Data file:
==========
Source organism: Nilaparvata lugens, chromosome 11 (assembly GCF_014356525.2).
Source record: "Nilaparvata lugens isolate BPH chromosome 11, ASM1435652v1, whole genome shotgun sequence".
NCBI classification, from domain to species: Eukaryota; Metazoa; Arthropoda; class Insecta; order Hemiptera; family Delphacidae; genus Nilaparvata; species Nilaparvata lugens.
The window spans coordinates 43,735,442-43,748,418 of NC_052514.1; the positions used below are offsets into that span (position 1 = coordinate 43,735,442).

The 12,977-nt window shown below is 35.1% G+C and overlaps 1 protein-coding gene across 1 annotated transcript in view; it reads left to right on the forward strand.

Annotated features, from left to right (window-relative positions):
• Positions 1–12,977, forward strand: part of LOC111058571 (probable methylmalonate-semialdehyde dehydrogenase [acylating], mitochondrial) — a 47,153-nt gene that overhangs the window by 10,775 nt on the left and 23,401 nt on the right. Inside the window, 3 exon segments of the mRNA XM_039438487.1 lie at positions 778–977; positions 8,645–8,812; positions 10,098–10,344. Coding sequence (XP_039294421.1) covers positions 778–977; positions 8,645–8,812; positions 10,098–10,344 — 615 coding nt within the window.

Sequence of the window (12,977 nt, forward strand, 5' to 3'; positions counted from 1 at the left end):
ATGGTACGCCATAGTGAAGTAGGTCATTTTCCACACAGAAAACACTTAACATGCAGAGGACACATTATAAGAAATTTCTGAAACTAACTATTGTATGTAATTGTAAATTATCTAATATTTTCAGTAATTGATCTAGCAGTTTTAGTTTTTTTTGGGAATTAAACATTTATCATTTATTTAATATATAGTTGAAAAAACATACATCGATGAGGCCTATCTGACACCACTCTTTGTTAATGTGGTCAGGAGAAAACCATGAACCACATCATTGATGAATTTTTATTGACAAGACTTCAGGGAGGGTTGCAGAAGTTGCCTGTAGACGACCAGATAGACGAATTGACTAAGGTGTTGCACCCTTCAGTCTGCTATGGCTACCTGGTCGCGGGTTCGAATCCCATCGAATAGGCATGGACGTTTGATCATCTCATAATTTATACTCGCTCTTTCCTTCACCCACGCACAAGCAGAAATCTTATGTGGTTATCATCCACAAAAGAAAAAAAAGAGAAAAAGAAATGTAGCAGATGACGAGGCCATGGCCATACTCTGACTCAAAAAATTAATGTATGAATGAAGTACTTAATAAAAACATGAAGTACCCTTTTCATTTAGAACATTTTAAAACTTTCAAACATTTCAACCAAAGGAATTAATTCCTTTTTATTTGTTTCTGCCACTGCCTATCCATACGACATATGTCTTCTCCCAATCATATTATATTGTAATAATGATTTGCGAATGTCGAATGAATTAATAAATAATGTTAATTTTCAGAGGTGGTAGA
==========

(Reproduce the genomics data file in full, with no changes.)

Source organism: Nilaparvata lugens, chromosome 11 (assembly GCF_014356525.2).
Source record: "Nilaparvata lugens isolate BPH chromosome 11, ASM1435652v1, whole genome shotgun sequence".
NCBI classification, from domain to species: Eukaryota; Metazoa; Arthropoda; class Insecta; order Hemiptera; family Delphacidae; genus Nilaparvata; species Nilaparvata lugens.
The window spans coordinates 43,735,442-43,748,418 of NC_052514.1; the positions used below are offsets into that span (position 1 = coordinate 43,735,442).

The 12,977-nt window shown below is 35.1% G+C and overlaps 1 protein-coding gene across 1 annotated transcript in view; it reads left to right on the forward strand.

Annotated features, from left to right (window-relative positions):
• Positions 1–12,977, forward strand: part of LOC111058571 (probable methylmalonate-semialdehyde dehydrogenase [acylating], mitochondrial) — a 47,153-nt gene that overhangs the window by 10,775 nt on the left and 23,401 nt on the right. Inside the window, 3 exon segments of the mRNA XM_039438487.1 lie at positions 778–977; positions 8,645–8,812; positions 10,098–10,344. Coding sequence (XP_039294421.1) covers positions 778–977; positions 8,645–8,812; positions 10,098–10,344 — 615 coding nt within the window.

Sequence of the window (12,977 nt, forward strand, 5' to 3'; positions counted from 1 at the left end):
ATGGTACGCCATAGTGAAGTAGGTCATTTTCCACACAGAAAACACTTAACATGCAGAGGACACATTATAAGAAATTTCTGAAACTAACTATTGTATGTAATTGTAAATTATCTAATATTTTCAGTAATTGATCTAGCAGTTTTAGTTTTTTTTGGGAATTAAACATTTATCATTTATTTAATATATAGTTGAAAAAACATACATCGATGAGGCCTATCTGACACCACTCTTTGTTAATGTGGTCAGGAGAAAACCATGAACCACATCATTGATGAATTTTTATTGACAAGACTTCAGGGAGGGTTGCAGAAGTTGCCTGTAGACGACCAGATAGACGAATTGACTAAGGTGTTGCACCCTTCAGTCTGCTATGGCTACCTGGTCGCGGGTTCGAATCCCATCGAATAGGCATGGACGTTTGATCATCTCATAATTTATACTCGCTCTTTCCTTCACCCACGCACAAGCAGAAATCTTATGTGGTTATCATCCACAAAAGAAAAAAAAGAGAAAAAGAAATGTAGCAGATGACGAGGCCATGGCCATACTCTGACTCAAAAAATTAATGTATGAATGAAGTACTTAATAAAAACATGAAGTACCCTTTTCATTTAGAACATTTTAAAACTTTCAAACATTTCAACCAAAGGAATTAATTCCTTTTTATTTGTTTCTGCCACTGCCTATCCATACGACATATGTCTTCTCCCAATCATATTATATTGTAATAATGATTTGCGAATGTCGAATGAATTAATAAATAATGTTAATTTTCAGAGGTGGTAGA